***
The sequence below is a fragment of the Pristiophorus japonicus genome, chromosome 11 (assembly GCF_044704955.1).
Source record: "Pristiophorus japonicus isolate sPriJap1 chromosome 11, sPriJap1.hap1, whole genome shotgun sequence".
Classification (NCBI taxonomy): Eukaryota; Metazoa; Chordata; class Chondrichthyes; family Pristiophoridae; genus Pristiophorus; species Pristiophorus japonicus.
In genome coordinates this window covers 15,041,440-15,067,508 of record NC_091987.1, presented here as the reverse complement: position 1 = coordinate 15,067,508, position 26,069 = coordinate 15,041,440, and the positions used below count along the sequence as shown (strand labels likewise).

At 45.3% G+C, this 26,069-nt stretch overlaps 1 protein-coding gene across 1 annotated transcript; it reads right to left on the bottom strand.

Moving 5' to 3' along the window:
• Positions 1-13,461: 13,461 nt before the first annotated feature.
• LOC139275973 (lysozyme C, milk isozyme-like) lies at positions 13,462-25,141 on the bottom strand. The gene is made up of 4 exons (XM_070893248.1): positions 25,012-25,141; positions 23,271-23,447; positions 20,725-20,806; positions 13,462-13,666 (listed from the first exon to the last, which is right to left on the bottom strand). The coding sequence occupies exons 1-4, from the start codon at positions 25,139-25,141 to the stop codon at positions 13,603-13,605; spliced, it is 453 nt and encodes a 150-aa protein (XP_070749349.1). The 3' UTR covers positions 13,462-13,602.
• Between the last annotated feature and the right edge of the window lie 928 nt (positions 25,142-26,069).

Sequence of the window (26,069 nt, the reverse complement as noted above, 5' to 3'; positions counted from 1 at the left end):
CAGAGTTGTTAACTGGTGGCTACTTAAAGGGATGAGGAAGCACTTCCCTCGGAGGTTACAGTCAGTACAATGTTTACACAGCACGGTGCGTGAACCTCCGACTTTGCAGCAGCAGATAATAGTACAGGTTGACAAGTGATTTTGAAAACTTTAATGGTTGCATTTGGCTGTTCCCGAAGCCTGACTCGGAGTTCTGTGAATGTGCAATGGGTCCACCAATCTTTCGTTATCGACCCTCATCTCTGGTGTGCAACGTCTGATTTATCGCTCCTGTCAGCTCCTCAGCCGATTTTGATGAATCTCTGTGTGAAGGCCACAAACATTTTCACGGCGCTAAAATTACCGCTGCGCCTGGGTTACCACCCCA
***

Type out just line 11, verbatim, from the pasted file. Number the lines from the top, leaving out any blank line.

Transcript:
CAGAGTTGTTAACTGGTGGCTACTTAAAGGGATGAGGAAGCACTTCCCTCGGAGGTTACAGTCAGTACAATGTTTACACAGCACGGTGCGTGAACCTCCGACTTTGCAGCAGCAGATAATAGTACAGGTTGACAAGTGATTTTGAAAACTTTAATGGTTGCATTTGGCTGTTCCCGAAGCCTGACTCGGAGTTCTGTGAATGTGCAATGGGTCCACCAATCTTTCGTTATCGACCCTCATCTCTGGTGTGCAACGTCTGATTTATCGCTCCTGTCAGCTCCTCAGCCGATTTTGATGAATCTCTGTGTGAAGGCCACAAACATTTTCACGGCGCTAAAATTACCGCTGCGCCTGGGTTACCACCCCA